As the preview rolled, I realized how many Miramax films I’ve enjoyed throughout the years. I mean, this is the production/distribution company that first sparked my love for movies all the way back in 1996 with the release of Anthony Minghella’s The English Patient. I may not have fully understood all the film’s themes at eight years old, but I certainly appreciated the beauty. The passionate yet tragic love story of the central characters and the gorgeous cinematography are the reasons the film remains one of my favorites even today. Miramax was the company that sparked my love of musicals too. Sitting in a half-empty theater in the middle of the day watching Chicago was a positively transformative experience. The sex appeal and the combination of stage performance and cinema that only film could supply was positively incredible. Miramax was even the company that taught me about post-modernist referencing: I delighted in the way Wes Craven’s Scream deconstructed the horror genre and was positively astounded by the endless layers of pop culture reference Quentin Tarantino used in the Kill Bill films. So I began to wonder, what happened to Miramax?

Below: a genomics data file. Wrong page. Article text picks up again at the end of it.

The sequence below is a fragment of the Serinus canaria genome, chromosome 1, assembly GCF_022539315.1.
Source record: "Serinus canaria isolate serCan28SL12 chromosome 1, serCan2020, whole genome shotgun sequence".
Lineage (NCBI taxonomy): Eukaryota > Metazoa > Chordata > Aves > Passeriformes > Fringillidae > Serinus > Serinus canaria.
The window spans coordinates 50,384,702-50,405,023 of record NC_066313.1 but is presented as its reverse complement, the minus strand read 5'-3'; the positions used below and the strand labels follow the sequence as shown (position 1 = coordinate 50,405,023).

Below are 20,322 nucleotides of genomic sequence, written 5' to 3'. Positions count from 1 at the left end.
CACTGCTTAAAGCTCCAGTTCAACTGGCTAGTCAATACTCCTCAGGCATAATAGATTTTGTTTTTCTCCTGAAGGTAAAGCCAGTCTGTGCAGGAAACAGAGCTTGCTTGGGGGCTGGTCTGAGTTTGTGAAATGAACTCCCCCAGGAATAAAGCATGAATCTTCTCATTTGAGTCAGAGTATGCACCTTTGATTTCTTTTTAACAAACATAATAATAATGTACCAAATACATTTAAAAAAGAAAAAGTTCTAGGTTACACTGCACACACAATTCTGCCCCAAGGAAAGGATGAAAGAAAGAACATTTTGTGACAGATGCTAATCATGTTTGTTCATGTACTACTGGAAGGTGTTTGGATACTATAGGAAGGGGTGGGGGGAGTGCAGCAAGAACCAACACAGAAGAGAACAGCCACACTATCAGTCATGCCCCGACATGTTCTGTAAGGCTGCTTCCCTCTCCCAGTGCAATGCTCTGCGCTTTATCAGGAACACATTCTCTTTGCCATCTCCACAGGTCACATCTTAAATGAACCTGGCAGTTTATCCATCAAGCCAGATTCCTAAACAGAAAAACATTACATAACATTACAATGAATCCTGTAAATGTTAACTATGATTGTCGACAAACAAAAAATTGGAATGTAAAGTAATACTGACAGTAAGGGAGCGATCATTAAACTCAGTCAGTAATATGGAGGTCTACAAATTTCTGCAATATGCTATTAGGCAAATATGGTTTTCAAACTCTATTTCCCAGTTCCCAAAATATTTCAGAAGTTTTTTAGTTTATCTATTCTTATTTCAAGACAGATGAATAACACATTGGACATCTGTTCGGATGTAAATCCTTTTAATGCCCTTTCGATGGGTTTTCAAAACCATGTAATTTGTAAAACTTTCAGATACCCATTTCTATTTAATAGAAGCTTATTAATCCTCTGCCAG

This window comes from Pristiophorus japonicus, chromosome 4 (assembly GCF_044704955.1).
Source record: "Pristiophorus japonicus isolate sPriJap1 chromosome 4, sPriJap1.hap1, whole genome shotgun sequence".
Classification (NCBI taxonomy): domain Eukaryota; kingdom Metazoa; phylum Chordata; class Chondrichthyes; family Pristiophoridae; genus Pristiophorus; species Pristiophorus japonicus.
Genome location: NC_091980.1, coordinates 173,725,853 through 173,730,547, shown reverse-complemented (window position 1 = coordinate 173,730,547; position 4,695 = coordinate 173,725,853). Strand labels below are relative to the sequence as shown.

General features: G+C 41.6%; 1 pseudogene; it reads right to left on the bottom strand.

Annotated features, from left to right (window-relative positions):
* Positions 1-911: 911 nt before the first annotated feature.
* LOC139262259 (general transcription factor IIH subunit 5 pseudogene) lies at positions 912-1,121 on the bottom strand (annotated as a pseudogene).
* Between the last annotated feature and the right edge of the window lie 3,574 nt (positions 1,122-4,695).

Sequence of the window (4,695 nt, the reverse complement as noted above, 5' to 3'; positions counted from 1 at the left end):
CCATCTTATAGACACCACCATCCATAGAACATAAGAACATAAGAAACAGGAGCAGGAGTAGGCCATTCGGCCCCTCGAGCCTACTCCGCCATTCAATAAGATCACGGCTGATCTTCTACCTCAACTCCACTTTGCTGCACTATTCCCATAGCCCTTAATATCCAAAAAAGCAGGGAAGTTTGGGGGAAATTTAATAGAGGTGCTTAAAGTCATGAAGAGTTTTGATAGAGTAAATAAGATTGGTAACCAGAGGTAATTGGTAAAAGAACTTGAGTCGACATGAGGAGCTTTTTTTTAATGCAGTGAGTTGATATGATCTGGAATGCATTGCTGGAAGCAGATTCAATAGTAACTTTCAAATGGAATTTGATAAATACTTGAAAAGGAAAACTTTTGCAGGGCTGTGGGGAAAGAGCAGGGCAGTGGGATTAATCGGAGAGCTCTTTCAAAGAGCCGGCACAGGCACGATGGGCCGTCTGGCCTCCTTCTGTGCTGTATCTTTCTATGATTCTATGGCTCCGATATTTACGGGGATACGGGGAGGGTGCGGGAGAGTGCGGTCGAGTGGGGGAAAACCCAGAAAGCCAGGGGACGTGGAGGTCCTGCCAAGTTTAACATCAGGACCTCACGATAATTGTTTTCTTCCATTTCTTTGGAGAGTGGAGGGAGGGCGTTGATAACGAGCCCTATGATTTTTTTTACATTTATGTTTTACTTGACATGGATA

Miramax began some thirty years ago in New York as an independent production and distribution company founded by Bob and Harvey Weinstein. The goal of the company—named for the Weinsteins’ parents Miriam and Max—was to produce and distribute independent films which were often more notable for their artistic value than their potential box office earnings. Between their opening in 1979 and 1993, Miramax distributed such films as Sex, Lies and Videotape and Reservoir Dogs. However, it really began to flourish after the Walt Disney Company bought it in 1993. After the sale, with more financial backing at their disposal, the Weinsteins were able to run the company fairly independently of the rest of the Disney family.
The Weinsteins had always been fairly aggressive in their business practices, from acquiring films to acquiring promising filmmaking talent, and that same style carried over in their Disney period. Nowhere was this aggressive business style more apparent than the company’s Oscar campaigns. Perhaps the best example of a successful Miramax campaign came in 1998 when Shakespeare in Love beat Saving Private Ryan for a Best Picture Oscar. According to a New York Magazine article from 1995, Miramax spent an estimated $5 million campaigning for the film and its arguable whether it would have been so fortunate without such significant backing. Miramax carried on in this manner with one successful Oscar-winning film after another. And then 2005 rolled around.